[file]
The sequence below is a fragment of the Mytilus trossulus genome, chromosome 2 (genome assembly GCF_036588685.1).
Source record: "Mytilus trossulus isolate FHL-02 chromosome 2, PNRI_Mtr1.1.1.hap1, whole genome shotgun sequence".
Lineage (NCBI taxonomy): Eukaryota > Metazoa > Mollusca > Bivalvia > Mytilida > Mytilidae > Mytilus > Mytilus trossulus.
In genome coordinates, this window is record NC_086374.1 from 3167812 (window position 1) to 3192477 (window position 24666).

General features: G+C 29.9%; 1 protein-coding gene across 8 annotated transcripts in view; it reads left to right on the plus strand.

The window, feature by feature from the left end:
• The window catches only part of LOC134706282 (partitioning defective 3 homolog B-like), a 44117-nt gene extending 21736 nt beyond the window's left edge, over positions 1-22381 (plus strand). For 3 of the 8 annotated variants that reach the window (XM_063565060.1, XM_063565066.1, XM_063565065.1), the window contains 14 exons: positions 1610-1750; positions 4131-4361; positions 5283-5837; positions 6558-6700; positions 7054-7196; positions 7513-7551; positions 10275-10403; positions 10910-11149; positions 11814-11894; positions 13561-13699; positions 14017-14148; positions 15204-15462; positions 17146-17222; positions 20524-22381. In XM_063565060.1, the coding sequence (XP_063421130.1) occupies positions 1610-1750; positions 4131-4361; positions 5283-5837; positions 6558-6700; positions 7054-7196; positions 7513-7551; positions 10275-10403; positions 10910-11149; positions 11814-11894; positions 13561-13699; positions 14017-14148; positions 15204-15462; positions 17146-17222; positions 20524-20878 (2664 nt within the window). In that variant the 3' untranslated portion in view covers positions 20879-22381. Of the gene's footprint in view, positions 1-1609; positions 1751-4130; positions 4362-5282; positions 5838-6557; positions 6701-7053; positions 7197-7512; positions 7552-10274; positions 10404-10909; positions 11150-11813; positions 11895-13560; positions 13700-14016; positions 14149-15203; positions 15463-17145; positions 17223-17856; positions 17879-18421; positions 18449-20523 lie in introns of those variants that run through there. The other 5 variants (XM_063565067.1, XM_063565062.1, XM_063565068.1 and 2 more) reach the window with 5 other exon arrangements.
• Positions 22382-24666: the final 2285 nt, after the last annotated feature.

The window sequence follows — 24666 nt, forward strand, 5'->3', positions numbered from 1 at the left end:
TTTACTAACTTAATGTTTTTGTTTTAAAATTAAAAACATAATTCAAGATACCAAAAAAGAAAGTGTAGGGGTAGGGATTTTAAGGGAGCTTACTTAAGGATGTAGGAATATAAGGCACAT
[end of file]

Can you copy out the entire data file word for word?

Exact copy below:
The sequence below is a fragment of the Mytilus trossulus genome, chromosome 2 (genome assembly GCF_036588685.1).
Source record: "Mytilus trossulus isolate FHL-02 chromosome 2, PNRI_Mtr1.1.1.hap1, whole genome shotgun sequence".
Lineage (NCBI taxonomy): Eukaryota > Metazoa > Mollusca > Bivalvia > Mytilida > Mytilidae > Mytilus > Mytilus trossulus.
In genome coordinates, this window is record NC_086374.1 from 3167812 (window position 1) to 3192477 (window position 24666).

General features: G+C 29.9%; 1 protein-coding gene across 8 annotated transcripts in view; it reads left to right on the plus strand.

The window, feature by feature from the left end:
• The window catches only part of LOC134706282 (partitioning defective 3 homolog B-like), a 44117-nt gene extending 21736 nt beyond the window's left edge, over positions 1-22381 (plus strand). For 3 of the 8 annotated variants that reach the window (XM_063565060.1, XM_063565066.1, XM_063565065.1), the window contains 14 exons: positions 1610-1750; positions 4131-4361; positions 5283-5837; positions 6558-6700; positions 7054-7196; positions 7513-7551; positions 10275-10403; positions 10910-11149; positions 11814-11894; positions 13561-13699; positions 14017-14148; positions 15204-15462; positions 17146-17222; positions 20524-22381. In XM_063565060.1, the coding sequence (XP_063421130.1) occupies positions 1610-1750; positions 4131-4361; positions 5283-5837; positions 6558-6700; positions 7054-7196; positions 7513-7551; positions 10275-10403; positions 10910-11149; positions 11814-11894; positions 13561-13699; positions 14017-14148; positions 15204-15462; positions 17146-17222; positions 20524-20878 (2664 nt within the window). In that variant the 3' untranslated portion in view covers positions 20879-22381. Of the gene's footprint in view, positions 1-1609; positions 1751-4130; positions 4362-5282; positions 5838-6557; positions 6701-7053; positions 7197-7512; positions 7552-10274; positions 10404-10909; positions 11150-11813; positions 11895-13560; positions 13700-14016; positions 14149-15203; positions 15463-17145; positions 17223-17856; positions 17879-18421; positions 18449-20523 lie in introns of those variants that run through there. The other 5 variants (XM_063565067.1, XM_063565062.1, XM_063565068.1 and 2 more) reach the window with 5 other exon arrangements.
• Positions 22382-24666: the final 2285 nt, after the last annotated feature.

The window sequence follows — 24666 nt, forward strand, 5'->3', positions numbered from 1 at the left end:
TTTACTAACTTAATGTTTTTGTTTTAAAATTAAAAACATAATTCAAGATACCAAAAAAGAAAGTGTAGGGGTAGGGATTTTAAGGGAGCTTACTTAAGGATGTAGGAATATAAGGCACAT